America’s job market recovery picked up some steam in May, with 559,000 positions added back to the economy. But the number fell far short of expectations.

It was a second sizable miss of analyst expectations after a big disappointment in April. Economists had predicted 650,000 jobs added in May.

The unemployment rate fell to 5.8%, the Bureau of Labor Statistics reported Friday.

Still, it was a big improvement from the revised 278,000 jobs added in April. The initial read of 266,000 jobs last month was the biggest miss versus expectations since Refinitiv started recording that data in 1999.

The labor market is in a weird spot, showing just how uneven and awkward the recovery is.

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Even though millions of people remain unemployed or have had to leave the labor force, businesses complain of worker shortages. Companies are raising wages to attract and retain employees.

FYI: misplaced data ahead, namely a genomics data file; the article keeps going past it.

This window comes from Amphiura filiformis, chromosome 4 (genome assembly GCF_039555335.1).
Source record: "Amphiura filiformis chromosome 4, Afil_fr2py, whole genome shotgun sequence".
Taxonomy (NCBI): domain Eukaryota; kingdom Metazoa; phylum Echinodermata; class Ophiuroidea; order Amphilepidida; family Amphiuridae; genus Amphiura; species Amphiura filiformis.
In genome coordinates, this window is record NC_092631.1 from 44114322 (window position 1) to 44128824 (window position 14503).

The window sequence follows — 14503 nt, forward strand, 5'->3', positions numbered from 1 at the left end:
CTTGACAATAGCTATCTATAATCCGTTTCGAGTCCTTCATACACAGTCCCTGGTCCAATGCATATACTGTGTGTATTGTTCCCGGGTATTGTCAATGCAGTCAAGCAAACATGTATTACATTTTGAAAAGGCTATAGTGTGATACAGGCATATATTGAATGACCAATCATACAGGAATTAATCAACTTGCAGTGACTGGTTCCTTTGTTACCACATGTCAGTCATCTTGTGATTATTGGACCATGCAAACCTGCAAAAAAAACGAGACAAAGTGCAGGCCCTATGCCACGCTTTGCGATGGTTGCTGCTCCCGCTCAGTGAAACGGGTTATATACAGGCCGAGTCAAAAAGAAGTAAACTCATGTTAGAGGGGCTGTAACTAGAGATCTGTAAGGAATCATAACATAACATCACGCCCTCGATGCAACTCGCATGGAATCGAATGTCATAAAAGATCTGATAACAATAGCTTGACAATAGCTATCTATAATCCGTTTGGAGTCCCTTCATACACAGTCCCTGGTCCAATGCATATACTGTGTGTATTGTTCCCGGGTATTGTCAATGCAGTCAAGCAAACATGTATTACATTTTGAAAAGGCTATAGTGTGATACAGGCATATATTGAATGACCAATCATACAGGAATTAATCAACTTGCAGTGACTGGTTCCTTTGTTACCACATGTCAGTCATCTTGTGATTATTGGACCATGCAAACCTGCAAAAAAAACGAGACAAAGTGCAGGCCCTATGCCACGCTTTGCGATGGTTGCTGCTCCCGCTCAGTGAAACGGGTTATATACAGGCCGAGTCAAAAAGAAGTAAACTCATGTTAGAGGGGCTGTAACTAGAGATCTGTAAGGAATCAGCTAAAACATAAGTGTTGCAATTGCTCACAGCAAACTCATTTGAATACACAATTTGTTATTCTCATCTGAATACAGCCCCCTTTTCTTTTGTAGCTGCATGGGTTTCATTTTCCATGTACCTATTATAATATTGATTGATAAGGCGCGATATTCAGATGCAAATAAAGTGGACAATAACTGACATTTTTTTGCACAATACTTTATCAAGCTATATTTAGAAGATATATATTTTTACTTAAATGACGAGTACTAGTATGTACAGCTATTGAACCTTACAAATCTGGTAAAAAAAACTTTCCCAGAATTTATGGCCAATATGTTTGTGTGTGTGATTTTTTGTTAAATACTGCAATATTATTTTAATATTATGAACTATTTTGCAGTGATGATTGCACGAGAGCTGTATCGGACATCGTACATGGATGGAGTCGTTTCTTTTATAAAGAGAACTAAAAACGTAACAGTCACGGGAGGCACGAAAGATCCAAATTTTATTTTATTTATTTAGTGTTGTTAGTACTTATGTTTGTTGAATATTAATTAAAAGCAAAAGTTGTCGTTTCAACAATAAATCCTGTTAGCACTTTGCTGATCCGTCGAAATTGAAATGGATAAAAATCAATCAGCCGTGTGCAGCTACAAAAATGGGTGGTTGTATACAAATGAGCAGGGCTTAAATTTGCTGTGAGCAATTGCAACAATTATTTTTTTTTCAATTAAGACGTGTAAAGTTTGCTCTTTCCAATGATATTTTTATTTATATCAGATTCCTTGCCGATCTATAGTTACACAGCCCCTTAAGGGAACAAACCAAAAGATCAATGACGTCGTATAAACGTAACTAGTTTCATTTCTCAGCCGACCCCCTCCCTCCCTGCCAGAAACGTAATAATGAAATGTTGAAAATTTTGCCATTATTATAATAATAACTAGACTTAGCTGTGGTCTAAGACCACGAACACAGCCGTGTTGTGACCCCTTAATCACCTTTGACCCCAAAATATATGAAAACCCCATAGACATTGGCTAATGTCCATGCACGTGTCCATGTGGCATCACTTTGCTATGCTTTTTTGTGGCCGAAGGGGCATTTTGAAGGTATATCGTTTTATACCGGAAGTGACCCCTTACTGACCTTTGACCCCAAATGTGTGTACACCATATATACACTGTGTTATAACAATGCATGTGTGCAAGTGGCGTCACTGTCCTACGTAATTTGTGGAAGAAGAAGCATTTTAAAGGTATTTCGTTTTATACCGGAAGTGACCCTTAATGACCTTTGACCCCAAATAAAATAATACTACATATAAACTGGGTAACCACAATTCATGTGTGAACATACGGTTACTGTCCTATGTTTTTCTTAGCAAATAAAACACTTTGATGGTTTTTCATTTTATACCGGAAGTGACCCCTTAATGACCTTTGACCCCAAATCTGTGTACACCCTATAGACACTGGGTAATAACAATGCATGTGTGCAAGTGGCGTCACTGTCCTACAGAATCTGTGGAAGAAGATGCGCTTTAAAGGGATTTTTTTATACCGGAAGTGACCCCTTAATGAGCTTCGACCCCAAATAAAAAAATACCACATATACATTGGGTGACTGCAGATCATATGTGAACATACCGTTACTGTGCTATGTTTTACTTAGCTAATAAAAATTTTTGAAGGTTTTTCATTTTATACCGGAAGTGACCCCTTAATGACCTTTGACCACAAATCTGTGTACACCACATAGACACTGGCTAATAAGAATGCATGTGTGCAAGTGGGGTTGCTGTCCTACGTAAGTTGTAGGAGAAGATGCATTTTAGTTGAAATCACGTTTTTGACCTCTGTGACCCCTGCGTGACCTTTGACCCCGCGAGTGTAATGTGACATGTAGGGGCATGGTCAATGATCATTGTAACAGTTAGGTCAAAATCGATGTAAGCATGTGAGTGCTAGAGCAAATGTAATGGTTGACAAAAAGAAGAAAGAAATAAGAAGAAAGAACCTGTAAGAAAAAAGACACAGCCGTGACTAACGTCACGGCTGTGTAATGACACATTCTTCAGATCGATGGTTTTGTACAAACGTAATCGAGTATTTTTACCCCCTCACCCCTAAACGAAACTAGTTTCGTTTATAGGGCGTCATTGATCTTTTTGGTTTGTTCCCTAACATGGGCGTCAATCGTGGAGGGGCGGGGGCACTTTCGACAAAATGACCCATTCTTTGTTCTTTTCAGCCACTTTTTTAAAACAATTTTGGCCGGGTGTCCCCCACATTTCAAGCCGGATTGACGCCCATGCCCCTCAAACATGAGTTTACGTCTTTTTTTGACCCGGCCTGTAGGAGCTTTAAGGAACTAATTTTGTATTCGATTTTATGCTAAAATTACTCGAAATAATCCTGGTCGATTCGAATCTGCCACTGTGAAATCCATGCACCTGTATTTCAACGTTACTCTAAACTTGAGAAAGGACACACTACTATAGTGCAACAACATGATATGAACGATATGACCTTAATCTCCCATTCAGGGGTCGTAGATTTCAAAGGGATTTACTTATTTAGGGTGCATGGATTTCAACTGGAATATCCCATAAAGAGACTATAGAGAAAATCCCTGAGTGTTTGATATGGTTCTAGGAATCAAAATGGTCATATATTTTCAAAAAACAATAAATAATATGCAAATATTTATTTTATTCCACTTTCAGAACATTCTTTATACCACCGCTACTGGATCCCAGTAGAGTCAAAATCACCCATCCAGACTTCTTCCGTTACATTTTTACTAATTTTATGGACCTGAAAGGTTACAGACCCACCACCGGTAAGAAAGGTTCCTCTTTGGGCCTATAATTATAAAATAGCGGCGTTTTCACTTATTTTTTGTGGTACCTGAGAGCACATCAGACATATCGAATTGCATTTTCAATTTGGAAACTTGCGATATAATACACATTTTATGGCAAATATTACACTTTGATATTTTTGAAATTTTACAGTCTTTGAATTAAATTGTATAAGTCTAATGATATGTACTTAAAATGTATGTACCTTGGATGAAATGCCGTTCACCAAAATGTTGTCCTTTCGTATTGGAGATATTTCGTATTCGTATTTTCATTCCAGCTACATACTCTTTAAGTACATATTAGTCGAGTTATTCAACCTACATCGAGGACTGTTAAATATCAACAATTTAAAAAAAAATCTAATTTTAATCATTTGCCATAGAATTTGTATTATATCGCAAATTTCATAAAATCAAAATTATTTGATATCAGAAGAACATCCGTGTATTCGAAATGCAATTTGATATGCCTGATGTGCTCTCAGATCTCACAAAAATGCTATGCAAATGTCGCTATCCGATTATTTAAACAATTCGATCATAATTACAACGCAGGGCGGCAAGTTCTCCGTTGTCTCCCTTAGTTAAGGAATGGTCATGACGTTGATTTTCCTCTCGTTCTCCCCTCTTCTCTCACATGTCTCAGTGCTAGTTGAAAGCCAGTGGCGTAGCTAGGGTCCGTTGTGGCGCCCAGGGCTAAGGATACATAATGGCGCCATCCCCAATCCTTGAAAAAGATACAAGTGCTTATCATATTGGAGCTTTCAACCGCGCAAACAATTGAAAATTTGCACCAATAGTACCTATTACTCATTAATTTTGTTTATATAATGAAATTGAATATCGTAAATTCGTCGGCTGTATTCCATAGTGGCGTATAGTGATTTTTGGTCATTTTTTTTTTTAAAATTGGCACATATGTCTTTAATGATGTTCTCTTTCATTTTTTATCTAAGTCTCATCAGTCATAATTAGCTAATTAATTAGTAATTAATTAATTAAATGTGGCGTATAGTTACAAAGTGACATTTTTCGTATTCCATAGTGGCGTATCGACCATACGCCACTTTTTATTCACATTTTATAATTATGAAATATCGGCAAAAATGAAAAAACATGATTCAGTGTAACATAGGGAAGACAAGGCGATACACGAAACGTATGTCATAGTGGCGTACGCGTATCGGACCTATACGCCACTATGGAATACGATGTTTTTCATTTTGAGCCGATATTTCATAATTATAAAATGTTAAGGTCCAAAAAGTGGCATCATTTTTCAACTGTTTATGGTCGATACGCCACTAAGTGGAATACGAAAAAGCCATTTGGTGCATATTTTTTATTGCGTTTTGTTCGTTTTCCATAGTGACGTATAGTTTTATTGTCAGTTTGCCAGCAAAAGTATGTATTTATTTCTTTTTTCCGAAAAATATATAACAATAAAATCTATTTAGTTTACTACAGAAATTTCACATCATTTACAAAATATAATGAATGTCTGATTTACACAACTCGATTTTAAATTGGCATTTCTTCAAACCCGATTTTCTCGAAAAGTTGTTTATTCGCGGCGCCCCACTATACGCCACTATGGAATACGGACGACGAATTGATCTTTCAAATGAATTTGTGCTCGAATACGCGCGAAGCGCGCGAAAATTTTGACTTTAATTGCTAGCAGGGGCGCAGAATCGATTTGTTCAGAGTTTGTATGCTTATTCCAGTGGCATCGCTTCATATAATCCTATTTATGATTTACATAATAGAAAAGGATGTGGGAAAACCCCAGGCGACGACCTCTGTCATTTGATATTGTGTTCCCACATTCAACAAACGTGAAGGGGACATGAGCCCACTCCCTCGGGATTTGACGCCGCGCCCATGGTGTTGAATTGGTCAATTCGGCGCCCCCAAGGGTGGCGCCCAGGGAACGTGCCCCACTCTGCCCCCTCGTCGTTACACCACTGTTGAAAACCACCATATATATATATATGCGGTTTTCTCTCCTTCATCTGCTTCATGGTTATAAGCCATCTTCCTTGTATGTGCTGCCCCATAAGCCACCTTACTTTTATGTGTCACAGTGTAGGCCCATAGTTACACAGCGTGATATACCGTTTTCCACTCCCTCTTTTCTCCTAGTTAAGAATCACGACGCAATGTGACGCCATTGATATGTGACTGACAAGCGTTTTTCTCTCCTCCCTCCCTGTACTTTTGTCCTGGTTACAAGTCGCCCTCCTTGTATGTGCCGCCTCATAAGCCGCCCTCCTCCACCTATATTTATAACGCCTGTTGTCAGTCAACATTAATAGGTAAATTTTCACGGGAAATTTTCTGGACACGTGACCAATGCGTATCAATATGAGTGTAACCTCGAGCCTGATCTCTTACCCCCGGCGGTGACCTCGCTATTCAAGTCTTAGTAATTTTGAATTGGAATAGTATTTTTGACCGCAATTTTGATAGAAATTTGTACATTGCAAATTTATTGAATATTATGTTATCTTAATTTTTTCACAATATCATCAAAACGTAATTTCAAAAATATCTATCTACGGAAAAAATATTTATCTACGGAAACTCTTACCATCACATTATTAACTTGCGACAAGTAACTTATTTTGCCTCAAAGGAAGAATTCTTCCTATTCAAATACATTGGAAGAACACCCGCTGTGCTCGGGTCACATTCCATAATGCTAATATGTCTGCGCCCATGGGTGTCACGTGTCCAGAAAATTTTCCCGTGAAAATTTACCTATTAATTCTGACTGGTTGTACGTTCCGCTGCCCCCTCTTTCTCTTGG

Meanwhile, various states have announced they will end the pandemic era expanded jobless benefits before the official expiry in September. Whether that will spur a jump in job applicants remains to be seen.

Critics of higher unemployment aid say the bigger payments have kept people sitting on their couches. But the pandemic isn’t over yet and workers are still balancing health and exposure risks, as well as child care, with going back to work.

Hopes are high that the full return to in-person schooling in September will allow those kept at home due to care responsibilities to rejoin the labor force.